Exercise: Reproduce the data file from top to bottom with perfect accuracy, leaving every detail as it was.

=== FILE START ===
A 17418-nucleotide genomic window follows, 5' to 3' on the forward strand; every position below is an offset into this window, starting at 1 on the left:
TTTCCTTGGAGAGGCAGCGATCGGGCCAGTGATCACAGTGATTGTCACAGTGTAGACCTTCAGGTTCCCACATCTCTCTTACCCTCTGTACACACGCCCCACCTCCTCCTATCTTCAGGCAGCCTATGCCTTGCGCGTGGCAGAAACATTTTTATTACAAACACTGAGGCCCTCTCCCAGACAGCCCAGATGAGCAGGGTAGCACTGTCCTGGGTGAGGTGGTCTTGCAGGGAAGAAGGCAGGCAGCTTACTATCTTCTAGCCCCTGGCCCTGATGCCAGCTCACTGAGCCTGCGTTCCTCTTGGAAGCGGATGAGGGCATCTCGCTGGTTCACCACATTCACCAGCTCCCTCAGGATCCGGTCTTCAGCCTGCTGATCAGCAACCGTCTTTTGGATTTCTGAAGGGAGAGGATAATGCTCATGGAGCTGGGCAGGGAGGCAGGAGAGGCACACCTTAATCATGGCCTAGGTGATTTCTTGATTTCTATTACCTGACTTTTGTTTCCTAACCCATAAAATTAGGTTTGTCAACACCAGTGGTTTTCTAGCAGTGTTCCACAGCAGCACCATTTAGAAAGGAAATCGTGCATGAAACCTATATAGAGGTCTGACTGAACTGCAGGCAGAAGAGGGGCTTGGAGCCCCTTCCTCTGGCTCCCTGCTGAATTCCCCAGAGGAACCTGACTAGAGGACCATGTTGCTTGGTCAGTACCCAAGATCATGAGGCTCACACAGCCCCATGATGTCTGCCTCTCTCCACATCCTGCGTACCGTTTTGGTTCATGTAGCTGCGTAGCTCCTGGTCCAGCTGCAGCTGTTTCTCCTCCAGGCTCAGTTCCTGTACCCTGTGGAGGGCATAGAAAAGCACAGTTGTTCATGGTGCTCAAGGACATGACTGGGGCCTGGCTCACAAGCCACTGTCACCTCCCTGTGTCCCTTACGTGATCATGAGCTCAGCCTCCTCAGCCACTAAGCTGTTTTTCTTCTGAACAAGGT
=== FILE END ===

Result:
A 17418-nucleotide genomic window follows, 5' to 3' on the forward strand; every position below is an offset into this window, starting at 1 on the left:
TTTCCTTGGAGAGGCAGCGATCGGGCCAGTGATCACAGTGATTGTCACAGTGTAGACCTTCAGGTTCCCACATCTCTCTTACCCTCTGTACACACGCCCCACCTCCTCCTATCTTCAGGCAGCCTATGCCTTGCGCGTGGCAGAAACATTTTTATTACAAACACTGAGGCCCTCTCCCAGACAGCCCAGATGAGCAGGGTAGCACTGTCCTGGGTGAGGTGGTCTTGCAGGGAAGAAGGCAGGCAGCTTACTATCTTCTAGCCCCTGGCCCTGATGCCAGCTCACTGAGCCTGCGTTCCTCTTGGAAGCGGATGAGGGCATCTCGCTGGTTCACCACATTCACCAGCTCCCTCAGGATCCGGTCTTCAGCCTGCTGATCAGCAACCGTCTTTTGGATTTCTGAAGGGAGAGGATAATGCTCATGGAGCTGGGCAGGGAGGCAGGAGAGGCACACCTTAATCATGGCCTAGGTGATTTCTTGATTTCTATTACCTGACTTTTGTTTCCTAACCCATAAAATTAGGTTTGTCAACACCAGTGGTTTTCTAGCAGTGTTCCACAGCAGCACCATTTAGAAAGGAAATCGTGCATGAAACCTATATAGAGGTCTGACTGAACTGCAGGCAGAAGAGGGGCTTGGAGCCCCTTCCTCTGGCTCCCTGCTGAATTCCCCAGAGGAACCTGACTAGAGGACCATGTTGCTTGGTCAGTACCCAAGATCATGAGGCTCACACAGCCCCATGATGTCTGCCTCTCTCCACATCCTGCGTACCGTTTTGGTTCATGTAGCTGCGTAGCTCCTGGTCCAGCTGCAGCTGTTTCTCCTCCAGGCTCAGTTCCTGTACCCTGTGGAGGGCATAGAAAAGCACAGTTGTTCATGGTGCTCAAGGACATGACTGGGGCCTGGCTCACAAGCCACTGTCACCTCCCTGTGTCCCTTACGTGATCATGAGCTCAGCCTCCTCAGCCACTAAGCTGTTTTTCTTCTGAACAAGGT